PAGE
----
One of the main drivers of my success over the years has been the ability to “change”. If you look around you, change is everywhere. In fact, it is the only constant in life. Everything changes whether we like it or not. I’ve been fortunate enough over my 40 year career to change-whether by changing my law practice or by changing my location or even both. In several instances, I even changed countries of residence. All of the change I have gone through has contributed to what success I have achieved.
Change in careers happens if one is willing to grow and experience new avenues of life. I started out as a public defender in Florida and ended up as a general counsel of one of the largest consumer electronics companies in the world. I never expected I would end up as a GC, but I did grasp the willingness to change.
Change not only happens in everyday life but in the workplace as well. Risk managers must always be on the lookout for change. As business changes so do risks. As regulations change so do legal threats. As employees change or as a company’s appetite for risk changes, so does the internal management of risk. In essence, risk is not static- it is always evolving and always changing. So the management of risk must change as well.
The concept of risk itself has changed over the years. Twenty five years ago, risk management was not perceived as a vital function in many organizations. Sometimes companies lumped risk management in with Insurance, Service or QA. But as the perception of risk has evolved along with compliance and SOX related laws, rules and regulations, risk is now deemed a major part of a company’s management structure.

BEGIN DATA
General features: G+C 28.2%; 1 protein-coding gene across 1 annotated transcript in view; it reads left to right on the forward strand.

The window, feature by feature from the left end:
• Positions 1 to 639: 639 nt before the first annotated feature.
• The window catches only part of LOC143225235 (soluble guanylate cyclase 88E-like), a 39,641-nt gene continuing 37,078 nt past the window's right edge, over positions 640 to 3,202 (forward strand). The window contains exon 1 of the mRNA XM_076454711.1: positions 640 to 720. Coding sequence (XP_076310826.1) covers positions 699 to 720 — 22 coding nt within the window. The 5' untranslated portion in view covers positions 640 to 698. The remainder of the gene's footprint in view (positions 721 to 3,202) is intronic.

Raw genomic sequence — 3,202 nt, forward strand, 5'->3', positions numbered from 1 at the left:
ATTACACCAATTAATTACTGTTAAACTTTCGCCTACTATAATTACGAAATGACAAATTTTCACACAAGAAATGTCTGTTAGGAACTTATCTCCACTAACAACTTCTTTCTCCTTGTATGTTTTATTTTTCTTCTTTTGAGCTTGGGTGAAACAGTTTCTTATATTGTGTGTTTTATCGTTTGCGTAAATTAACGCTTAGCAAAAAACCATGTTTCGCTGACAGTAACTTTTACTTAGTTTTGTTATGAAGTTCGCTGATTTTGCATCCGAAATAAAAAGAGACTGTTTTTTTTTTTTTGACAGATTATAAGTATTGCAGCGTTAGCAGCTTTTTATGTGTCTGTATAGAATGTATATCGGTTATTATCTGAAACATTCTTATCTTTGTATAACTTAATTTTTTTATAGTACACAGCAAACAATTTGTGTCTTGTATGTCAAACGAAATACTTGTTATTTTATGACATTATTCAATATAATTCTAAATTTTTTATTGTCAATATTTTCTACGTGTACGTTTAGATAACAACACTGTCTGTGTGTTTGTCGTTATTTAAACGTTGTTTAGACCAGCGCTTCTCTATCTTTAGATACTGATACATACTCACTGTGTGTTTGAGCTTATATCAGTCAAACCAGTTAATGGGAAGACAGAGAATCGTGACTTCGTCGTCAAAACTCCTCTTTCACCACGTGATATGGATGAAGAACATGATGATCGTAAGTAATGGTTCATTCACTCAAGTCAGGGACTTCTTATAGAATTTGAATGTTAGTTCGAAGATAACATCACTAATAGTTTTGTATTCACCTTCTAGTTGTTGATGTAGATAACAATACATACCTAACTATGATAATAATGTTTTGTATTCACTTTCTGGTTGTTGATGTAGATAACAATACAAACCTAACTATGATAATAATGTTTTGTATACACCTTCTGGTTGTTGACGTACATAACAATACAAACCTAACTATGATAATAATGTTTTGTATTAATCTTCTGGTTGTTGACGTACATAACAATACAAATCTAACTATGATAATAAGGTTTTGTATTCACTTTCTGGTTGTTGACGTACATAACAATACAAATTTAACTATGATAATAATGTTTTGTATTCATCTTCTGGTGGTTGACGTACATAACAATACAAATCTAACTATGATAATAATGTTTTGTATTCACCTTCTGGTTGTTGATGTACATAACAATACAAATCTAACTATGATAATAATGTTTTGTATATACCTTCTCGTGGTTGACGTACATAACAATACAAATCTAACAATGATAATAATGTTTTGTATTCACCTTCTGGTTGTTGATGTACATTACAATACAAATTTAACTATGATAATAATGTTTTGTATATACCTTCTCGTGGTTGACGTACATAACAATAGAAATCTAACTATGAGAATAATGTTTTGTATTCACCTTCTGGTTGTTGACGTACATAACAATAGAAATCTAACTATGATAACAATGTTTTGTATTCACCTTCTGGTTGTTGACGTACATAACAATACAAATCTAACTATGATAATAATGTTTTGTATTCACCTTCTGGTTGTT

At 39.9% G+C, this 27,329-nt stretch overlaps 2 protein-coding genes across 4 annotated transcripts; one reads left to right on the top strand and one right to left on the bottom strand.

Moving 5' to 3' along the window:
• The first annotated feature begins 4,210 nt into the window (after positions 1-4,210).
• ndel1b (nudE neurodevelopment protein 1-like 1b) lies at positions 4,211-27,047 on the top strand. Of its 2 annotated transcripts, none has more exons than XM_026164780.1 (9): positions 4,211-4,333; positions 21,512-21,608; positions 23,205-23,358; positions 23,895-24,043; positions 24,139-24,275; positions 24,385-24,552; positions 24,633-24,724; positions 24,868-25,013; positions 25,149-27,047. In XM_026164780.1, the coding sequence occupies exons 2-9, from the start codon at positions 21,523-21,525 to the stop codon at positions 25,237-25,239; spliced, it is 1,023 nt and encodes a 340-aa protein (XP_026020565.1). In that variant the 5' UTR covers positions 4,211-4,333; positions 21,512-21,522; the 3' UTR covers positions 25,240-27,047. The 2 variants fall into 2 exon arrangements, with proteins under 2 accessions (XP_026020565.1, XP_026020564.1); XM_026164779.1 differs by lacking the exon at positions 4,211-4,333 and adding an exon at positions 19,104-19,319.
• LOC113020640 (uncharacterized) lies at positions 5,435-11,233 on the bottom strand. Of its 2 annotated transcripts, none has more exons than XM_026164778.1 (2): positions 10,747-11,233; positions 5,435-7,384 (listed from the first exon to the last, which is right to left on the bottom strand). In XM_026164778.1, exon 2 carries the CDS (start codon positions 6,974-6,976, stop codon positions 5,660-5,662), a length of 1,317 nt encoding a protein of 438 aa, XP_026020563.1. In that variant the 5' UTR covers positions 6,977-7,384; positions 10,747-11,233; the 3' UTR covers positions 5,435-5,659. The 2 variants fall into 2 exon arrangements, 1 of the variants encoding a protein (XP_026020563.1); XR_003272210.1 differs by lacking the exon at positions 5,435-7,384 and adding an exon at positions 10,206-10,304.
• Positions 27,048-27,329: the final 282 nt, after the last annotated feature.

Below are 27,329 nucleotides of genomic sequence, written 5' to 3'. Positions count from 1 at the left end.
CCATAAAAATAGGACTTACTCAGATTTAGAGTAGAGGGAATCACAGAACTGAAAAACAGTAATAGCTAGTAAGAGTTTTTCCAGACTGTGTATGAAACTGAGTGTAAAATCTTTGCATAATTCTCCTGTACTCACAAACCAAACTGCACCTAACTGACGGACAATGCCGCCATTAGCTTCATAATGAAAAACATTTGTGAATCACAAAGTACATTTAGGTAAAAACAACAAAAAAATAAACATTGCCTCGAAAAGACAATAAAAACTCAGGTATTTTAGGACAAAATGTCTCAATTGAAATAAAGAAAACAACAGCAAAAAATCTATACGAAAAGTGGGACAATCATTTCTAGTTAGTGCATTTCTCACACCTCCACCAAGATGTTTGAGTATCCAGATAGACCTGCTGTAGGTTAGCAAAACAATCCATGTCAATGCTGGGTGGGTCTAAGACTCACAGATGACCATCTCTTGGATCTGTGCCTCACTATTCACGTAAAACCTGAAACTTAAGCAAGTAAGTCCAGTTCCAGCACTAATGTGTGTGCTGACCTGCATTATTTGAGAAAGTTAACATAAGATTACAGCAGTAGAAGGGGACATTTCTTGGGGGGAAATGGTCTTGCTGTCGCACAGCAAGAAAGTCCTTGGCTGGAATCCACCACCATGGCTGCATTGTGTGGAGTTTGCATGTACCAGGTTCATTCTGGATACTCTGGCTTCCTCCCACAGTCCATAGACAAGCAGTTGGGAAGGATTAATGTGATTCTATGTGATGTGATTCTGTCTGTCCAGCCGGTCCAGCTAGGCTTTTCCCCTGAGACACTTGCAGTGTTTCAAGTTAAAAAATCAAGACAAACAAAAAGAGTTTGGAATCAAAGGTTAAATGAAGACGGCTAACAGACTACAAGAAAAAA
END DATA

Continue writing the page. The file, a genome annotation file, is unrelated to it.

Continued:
Those organizations that perceive the need for an up to date robust risk management function are most likely to weather the storm of litigation, fines, audits and investigations facing most companies today. Crisis management (part of risk management) is now front and center in many large organizations as well. Companies are realizing that the perception by the public is far more important than in many cases the facts. How do you manage a crisis? When does a serious event become a crisis? How has crisis management changed over the last few years and why? How has compliance changed? All concepts of risk are subject to change as are standard processes for identifying and eliminating risk. Metrics used 20 years ago are no longer valid in many cases. Look what happened in 2008.
To handle risk and all of the consequences that it entails in an effective manner requires the willingness to accept change and in many cases to seek change out. Companies must be willing to change their concept of risk. They must be willing to change processes that may have been set in stone years ago. They must be willing to change not only how they perceive risk but how they address risk.
Yes, change is everywhere.